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The men in mental health: “We don’t like to show vulnerability, so we hide it”

In a new series marking Men’s Mental Health Month, we speak to men about cannabis, caring and what needs to change.



THC: A male cartoon sitting on the floor thinking
Men are three times as likely to die by suicide than women

For men’s mental health awareness month, Cannabis Health speaks to fathers, patients and carers about their experiences, with a focus on what needs to change.

In the first of our series, we meet parent and cannabis-activist, Matt Hughes whose son, Charlie is a medical cannabis patient. In 2020, Matt co-founded MedCan Support with Hannah Deacon, a platform to offer better information for parents, following his own experience.

Mental health is never an easy topic for anyone to discuss. There is still a lot of stigma, which can make it difficult for people to talk about it openly. This is despite the increasingly high number of people diagnosed with conditions such as anxiety or depression. When it comes to accessing services, therapies or help, certain groups are less likely to reach out for help. This includes the LGBT+ community, carers and men.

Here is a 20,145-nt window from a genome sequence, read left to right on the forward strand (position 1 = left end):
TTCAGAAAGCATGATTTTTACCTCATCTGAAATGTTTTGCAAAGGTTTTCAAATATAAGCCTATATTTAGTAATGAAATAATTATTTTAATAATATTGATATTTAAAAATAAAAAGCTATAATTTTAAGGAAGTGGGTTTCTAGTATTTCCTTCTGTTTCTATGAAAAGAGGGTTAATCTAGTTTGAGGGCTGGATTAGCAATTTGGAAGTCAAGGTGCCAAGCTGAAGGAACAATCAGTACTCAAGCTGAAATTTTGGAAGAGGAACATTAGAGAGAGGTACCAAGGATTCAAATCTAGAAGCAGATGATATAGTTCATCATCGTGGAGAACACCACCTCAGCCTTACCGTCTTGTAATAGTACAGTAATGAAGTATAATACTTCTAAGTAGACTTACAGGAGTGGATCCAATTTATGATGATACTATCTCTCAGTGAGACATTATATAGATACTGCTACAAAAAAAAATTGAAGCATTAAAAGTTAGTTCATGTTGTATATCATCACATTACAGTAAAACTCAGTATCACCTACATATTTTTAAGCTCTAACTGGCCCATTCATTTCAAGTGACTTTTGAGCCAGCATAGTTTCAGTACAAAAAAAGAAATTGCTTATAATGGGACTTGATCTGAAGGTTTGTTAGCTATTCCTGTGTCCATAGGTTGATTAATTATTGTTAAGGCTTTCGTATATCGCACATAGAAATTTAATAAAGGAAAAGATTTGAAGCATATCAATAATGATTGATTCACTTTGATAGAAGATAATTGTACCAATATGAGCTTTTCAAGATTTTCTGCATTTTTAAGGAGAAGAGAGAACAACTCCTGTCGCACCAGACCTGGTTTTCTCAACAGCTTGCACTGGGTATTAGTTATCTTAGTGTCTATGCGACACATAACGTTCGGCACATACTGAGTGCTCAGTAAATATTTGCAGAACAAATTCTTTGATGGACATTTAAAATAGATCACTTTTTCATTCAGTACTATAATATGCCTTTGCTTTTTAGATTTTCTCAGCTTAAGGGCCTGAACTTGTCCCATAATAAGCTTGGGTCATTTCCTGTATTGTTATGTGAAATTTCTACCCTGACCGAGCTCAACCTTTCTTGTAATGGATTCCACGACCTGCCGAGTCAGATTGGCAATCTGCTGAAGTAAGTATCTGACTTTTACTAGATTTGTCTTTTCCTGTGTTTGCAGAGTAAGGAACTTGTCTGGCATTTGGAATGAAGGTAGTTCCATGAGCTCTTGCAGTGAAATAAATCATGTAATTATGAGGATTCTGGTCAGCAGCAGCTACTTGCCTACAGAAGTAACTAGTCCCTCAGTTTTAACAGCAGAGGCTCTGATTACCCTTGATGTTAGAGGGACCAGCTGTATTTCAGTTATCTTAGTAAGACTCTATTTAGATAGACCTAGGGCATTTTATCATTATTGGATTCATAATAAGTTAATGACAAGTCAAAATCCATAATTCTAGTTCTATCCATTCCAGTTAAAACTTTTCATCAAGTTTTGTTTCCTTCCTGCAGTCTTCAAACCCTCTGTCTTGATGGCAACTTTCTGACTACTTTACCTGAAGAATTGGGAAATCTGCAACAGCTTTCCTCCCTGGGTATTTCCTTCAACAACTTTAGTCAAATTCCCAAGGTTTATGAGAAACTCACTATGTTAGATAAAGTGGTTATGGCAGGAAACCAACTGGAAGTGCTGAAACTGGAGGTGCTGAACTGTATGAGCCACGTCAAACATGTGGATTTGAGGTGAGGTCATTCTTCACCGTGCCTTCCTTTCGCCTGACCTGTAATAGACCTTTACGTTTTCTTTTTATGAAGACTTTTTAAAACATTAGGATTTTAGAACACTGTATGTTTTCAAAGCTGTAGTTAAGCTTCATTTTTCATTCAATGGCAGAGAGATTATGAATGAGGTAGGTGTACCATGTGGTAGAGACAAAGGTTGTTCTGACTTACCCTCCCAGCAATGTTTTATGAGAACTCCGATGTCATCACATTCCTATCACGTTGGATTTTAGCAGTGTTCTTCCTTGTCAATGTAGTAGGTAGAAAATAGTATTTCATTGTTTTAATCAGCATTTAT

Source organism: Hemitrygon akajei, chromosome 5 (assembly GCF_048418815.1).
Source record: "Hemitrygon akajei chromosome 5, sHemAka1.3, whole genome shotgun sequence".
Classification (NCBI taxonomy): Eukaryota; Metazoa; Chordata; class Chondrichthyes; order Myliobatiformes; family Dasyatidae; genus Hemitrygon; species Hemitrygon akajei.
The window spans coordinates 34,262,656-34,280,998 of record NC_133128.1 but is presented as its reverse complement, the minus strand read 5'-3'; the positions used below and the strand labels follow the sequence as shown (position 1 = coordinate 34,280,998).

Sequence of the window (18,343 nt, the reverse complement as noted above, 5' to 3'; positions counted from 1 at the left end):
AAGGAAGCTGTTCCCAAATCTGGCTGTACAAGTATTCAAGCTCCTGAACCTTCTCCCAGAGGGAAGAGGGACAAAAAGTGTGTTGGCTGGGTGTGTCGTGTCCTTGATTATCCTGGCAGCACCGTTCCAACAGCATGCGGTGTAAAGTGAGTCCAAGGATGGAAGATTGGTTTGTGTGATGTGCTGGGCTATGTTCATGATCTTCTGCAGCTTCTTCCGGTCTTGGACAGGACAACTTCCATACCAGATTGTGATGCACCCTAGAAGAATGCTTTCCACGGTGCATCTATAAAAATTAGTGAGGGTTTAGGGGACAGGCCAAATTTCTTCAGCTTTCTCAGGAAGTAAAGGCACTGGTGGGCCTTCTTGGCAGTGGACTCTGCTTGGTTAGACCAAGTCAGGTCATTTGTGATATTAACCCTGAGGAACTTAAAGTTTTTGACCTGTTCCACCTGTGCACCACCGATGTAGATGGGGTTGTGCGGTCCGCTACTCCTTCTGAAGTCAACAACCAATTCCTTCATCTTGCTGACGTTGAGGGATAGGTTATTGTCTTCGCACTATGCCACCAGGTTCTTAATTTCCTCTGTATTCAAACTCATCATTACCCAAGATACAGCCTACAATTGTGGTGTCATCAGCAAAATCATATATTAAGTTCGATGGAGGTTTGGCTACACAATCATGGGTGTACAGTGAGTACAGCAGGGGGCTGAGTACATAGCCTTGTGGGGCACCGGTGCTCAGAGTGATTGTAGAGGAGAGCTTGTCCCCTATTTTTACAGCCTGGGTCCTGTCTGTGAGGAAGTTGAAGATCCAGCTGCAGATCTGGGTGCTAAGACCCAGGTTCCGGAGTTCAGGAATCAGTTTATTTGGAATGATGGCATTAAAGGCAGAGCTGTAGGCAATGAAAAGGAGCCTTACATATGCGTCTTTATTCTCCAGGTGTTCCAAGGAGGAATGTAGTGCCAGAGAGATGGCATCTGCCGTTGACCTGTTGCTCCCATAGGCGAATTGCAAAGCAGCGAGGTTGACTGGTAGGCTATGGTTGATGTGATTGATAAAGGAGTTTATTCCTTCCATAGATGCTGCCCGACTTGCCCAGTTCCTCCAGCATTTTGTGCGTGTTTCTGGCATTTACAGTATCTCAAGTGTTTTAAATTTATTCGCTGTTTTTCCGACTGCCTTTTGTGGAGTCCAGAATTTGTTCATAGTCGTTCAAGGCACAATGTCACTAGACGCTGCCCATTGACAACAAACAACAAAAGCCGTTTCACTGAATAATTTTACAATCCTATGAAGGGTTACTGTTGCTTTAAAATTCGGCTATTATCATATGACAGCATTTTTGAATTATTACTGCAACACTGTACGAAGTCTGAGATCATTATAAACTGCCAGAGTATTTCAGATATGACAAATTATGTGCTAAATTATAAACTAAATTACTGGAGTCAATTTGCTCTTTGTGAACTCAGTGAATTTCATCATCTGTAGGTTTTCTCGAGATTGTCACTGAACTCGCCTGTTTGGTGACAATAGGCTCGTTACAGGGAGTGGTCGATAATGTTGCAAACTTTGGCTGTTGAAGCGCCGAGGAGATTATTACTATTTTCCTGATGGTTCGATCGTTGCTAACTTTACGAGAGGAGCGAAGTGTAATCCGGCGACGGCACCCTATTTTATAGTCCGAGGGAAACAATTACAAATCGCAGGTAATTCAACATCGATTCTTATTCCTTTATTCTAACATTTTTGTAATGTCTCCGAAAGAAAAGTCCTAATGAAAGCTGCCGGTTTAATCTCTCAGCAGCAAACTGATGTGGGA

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The Mental Health Foundation estimated that in England, around one in eight men has a mental health condition such as depression, anxiety, panic disorder or obsessive-compulsive disorder (OCD). It also reported that only 36 per cent of NHS talking therapy referrals were from men.